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Published: June 24th 2011
So here i was, all Shaolin-ed out and ready to move on to another country, so i thought i'd stop over a northern city of the country where apparently they know how to build walls and stuff...
Beijing is all you read in the guide books and more. A busy city like a capital should be, with a rich heritage right in the centre. After mopping over the fact i will not break any more bricks for some time, i took a walk around the centre. My hostel was located near everything so sights where abundand. Ten minuites from where I stayed lies Tienamen Square, boasting to be the largest of its kind in the world. It is the ancient gate to the city and more recently, the area where the "happless democratic revolution attempt took place"...
Around the four corners lie government buildings, Mao's Mausoleum, the People's Museum and several monuments to honour the people's revolution that took place post-war. In the neighborhoods around the square you can find everything. Little markets where you can buy a Rolex, or a Faulex, food streets where they sell you dumplings stuffed with, what i can assume after a
lot of gesturing of index fingers sticking out of the man's forehead and the sound of a cow, would be beef, and even more exotic foods. I'll leave the last one to the reader's imagination...
On my second day in the city I visited the Forbidden Palace / City. In the four hours I spent there i couldn't help but picture men dressed in exotic armours, women in colourful clothes and thousands of people milling about the vast courtyards and beautiful palaces, trying to see whoever the emperor was at the time, doing business and conducting intrigue. It is a city within a city and a wonder how it survived so many invasions and wars. My explanation is that, any conqueror, mongolian or otherwise was left astounded by the magnificance that they would not dare destroy it, less they risk losing control of the empire. There are countless palaces and gorgeous gardens, which are now places of respite for the traveller, and exhibition halls where the treasures that were found are shown.
I took a tour using a clever electronic guide, which using a GPS signal whould tell me the history of each location within the walls as i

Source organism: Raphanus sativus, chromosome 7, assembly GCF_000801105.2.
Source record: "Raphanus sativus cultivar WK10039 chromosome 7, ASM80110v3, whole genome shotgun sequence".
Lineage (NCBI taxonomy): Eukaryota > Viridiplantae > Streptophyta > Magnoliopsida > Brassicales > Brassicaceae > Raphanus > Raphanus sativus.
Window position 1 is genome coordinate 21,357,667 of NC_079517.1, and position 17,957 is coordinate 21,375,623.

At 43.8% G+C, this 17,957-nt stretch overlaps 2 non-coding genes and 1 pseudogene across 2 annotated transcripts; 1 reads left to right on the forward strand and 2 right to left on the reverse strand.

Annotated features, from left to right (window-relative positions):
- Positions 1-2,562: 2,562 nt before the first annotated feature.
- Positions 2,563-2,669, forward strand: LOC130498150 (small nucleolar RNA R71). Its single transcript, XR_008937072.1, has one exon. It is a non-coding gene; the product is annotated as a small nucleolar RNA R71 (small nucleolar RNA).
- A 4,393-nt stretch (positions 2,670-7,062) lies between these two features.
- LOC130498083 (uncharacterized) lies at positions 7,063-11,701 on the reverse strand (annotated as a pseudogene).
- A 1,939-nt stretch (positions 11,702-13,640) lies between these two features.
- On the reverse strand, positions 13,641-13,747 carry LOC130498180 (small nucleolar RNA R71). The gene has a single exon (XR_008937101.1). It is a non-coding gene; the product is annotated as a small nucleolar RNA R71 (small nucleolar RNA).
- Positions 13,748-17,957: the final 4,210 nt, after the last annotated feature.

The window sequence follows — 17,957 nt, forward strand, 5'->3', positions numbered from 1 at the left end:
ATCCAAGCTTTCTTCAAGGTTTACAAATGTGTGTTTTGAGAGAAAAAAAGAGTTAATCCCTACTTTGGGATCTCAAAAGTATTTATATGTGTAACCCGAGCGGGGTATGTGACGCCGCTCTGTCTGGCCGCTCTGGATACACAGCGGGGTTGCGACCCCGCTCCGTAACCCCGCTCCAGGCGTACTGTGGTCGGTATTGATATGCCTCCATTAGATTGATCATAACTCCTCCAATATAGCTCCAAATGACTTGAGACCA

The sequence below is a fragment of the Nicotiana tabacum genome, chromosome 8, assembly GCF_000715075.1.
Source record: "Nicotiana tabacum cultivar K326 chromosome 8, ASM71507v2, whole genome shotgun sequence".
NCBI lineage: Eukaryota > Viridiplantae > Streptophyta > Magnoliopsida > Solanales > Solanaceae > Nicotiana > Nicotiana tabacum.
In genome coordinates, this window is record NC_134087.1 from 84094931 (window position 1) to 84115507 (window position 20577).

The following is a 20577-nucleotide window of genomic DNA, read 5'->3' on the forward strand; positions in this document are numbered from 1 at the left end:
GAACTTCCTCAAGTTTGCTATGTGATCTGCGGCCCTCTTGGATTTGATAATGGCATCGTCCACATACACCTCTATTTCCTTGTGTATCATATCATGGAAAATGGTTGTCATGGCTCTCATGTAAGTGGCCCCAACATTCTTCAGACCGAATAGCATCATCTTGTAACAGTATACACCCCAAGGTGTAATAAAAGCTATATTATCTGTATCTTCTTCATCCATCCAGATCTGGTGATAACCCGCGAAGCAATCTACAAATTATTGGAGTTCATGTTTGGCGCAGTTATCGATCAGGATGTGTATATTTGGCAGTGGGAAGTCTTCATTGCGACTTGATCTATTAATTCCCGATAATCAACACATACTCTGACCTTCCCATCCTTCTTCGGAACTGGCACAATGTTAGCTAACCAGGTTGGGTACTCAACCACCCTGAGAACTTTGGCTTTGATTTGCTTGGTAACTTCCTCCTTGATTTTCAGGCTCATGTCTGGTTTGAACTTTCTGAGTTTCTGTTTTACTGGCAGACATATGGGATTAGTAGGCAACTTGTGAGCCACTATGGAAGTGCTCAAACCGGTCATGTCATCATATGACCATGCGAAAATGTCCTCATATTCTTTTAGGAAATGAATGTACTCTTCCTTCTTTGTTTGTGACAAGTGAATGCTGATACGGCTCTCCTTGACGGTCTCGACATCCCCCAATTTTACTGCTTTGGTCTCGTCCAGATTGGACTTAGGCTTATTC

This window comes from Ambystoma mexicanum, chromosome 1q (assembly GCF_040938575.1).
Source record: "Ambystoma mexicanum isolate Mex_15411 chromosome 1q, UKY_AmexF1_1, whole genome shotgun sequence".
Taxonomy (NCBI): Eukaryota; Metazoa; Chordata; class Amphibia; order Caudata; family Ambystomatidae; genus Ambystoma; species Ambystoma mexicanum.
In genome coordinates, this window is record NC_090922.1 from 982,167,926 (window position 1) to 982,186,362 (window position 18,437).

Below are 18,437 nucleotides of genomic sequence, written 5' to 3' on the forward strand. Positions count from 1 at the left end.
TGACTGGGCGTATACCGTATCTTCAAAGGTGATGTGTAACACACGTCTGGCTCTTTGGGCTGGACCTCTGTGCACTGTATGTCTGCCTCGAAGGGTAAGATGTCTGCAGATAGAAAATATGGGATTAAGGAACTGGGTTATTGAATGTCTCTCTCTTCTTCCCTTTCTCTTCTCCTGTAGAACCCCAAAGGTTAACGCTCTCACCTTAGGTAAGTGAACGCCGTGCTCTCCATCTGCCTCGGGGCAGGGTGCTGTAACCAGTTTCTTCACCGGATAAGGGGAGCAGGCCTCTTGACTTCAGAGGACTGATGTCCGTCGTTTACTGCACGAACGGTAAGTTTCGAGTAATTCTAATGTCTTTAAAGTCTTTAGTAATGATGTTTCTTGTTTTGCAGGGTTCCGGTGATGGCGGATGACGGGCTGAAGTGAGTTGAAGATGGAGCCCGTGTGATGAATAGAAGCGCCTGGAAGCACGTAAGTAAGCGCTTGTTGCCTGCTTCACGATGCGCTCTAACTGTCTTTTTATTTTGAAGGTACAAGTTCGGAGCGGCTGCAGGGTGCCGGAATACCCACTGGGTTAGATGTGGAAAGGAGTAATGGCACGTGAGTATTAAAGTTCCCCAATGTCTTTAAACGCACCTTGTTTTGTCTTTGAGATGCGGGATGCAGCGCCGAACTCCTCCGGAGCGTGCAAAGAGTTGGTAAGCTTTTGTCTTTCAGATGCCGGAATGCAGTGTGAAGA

arrived.... That is, in theory at least. In practice what happened was that the satellite signal must have been off by a few meters, enabling the lady in my earpiece to start talking about the history of the interior of a specific building while i was still standing in the middle of a square surounded by at least four buildings! So a treasure hunt of the kind that Indiana Jones would commend would ensue, with me looking around frantically as if I saw ghosts everywhere and running in all directions until I found the correct location. But hey, where's one's sense of adventure hey?
On my last full day in Beijing I booked a tour to that famous Great Wall of theirs. On the way we visited the Ming Tombs, or a ming tomb open to the public and saw their ancient burial grounds in the mountains. As is the theme of my travels so far i saw more similarities than differences to other civilisations. They used very large coffins for their rulers, their wives would be buried with them, and loads of treasures would be placed along side them, in a location that would remain secret once the
tombs where closed. A specific ritual stands out, where the burial procession would go around a gate to the tomb, avoiding going through it, as this would signify the official entry to the underworld. After the burial would take place however, the procession would go through that gate, signifying that they are leaving the underworld and all the spirits behind them, and re-enter the world of the living. Our tour actually observed the same tradition, amidst a lot of "I dare you to go through the gate", naturally with no one actuall doing it... You never know...whooooo!
Right before our arrival to the wall, we visited a Jade workshop and exhibition, where we were shown how Jade is sculpted and how, when worn as jewellery, the changing of its colour from intense green to pale green almost white, signifies good health. It was explaned that it's the toxins and oils on the skin of the wearer that react with the stone thus changing it's colour. Naturaly, at the shop section of the workshop, we were encouraged to "look around and feel free to purchase items"
After a quick meal, came the wall. Yup! They certainly knew how to
build them! Apparently the Wall started in various forms and many sections about 5000 years ago, obtaining the more unified and modern structure in the last 2000. It was primarily built to deflect attacs from all the various races that comprise modern day China, as well as the more recent famous Mongolian invasion (them mongorians...always trying to bring down my chity warr...everytime china man buirds a warr...)
It is literally awesome! The scenery around it is breath taking! We chose the ski lift to go up and spend 2 hours on the wall taking pictures and admiring the view, and a lot of my group catching their breath! (never the Shaolin-trained traveller mind...) After much imagining of battles and sieges came the most fun you can have on the Great Wall, which was the Tobboganing on the way down!!! Yup! You can slide your way down to the base of mountain!!! Naturaly there was the soundtract of "More than a feeling" and a healthy dose of whooping that came with it....and i'm not ashamed of it!
What a last day in China! Next day bright and early, i took a ride in the very efficient Beijing Tube to the
airport and made my way to my next destination...
So long China! I am glad to say I loved every minute of you!
Bring on the 'Nam....
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